These tests check that your code accepts multiple connections to the same database (only one database per test in this project). The instructor's Project 3 solution already passes these tests, but your solution may not without some modification. By default, statements autocommit, so no need to handle transaction relevant code yet.


You need to implement the CREATE and DROP table commands. The CREATE TABLE command you have already implemented, but there's one minor addition. Your code should raise an exception if a CREATE TABLE statement attempts to make a table that already exists.

If the CREATE TABLE command includes "IF NOT EXISTS" (example: CREATE TABLE IF NOT EXISTS students ...), then nothing should happen if the table already exists. You also need to implement the DROP TABLE statement (which has an optional "IF EXISTS" clause to not raise an error if the table doesn't exist). Examples:

DROP TABLE students;


  • Transactions begin with a BEGIN TRANSACTION statement.
  • Transactions end with COMMIT TRANSACTION (ROLLBACK tests are in a different category).
  • The only statements the tests will happen within transactions are SELECT, INSERT, UPDATE and DELETE (the Data Manipulation Language statements).
  • If a statement is before a BEGIN statement or after a COMMIT statement, that statement is in "autocommit mode" meaning that any locks needed are acquired before the statement runs, and released when the statement is complete. This behavior is disabled after a BEGIN statement (manual transaction mode).
  • A shared lock is needed to read (SELECT). Shared locks block exclusive locks.
  • A reserved lock is needed to write (INSERT, UPDATE, and DELETE). Reserved locks block exclusive locks and other reserved locks.
  • An exclusive lock is needed to commit a write. Specifically, if the transaction has a reserved lock, it must be promoted to an exclusive lock upon commit. Exclusive locks block all other locks.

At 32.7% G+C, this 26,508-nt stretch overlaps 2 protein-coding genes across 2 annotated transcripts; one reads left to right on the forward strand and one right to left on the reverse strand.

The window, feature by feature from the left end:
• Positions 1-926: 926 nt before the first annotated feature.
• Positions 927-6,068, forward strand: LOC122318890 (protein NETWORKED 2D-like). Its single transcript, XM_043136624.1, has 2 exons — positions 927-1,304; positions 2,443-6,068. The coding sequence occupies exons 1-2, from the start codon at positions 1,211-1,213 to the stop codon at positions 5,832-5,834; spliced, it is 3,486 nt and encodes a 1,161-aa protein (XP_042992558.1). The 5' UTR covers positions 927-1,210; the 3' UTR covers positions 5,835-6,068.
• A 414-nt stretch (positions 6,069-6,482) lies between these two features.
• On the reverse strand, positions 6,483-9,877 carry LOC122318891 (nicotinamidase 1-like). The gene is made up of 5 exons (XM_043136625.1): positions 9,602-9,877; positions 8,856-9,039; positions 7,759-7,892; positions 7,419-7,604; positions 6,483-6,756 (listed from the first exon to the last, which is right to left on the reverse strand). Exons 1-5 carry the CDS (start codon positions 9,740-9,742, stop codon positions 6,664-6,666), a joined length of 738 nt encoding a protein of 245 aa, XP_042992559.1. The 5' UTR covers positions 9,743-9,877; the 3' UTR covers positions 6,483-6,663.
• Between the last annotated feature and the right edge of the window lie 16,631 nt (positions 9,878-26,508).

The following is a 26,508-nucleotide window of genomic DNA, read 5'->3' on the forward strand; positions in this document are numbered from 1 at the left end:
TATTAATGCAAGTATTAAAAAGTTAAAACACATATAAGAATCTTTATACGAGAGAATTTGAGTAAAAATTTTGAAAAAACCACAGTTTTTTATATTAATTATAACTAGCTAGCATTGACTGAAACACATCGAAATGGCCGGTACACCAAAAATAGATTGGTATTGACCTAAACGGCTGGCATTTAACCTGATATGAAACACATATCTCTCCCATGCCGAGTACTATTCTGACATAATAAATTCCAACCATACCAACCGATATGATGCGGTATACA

• Locks are released upon commit.

Remember: sqlite only locks the entire database, not individual tables or rows.

Recommended Implementation

The way we recommend you handle transactions is make a copy of the database's tables when the transactions starts and do your reads and writes to the copy. Upon commit, copy the modified tables to the "real" database. If you implement the locking correctly, no other transaction should generate conflicts.

It may seem inefficient to copy the entire database for each transaction, and it is. The way sqlite actually does it is keeping private copies of all the pages of memory it writes to (and only writing to disk on commit), but that is too difficult to do from Python. So do the inefficient, but easy thing for this project, copy all the tables for each transaction.


Transactions can occur in one of three modes (BEGIN "mode" TRANSACTION:

  • DEFERRED = locks are acquired when needed by a statement in the transaction
  • IMMEDIATE = a reserved lock is acquired at start of the transaction and an exclusive lock is acquired when needed
  • EXCLUSIVE = an exclusive lock is acquired at start of transaction

Transactions that don't specify a mode default to DEFERRED.


Writes are only visible to other connections upon commit (before then the transactions need to keep private copies of their writes).


The second way a transaction can end is with a rollback. All the changes made by the transaction needs to be reversed, and all locks released.

If you implement full isolation between transactions by only modifying a local copy of the database in each transaction, rollback is very simple, just don't copy your modified tables to the "real" database, just get rid of them.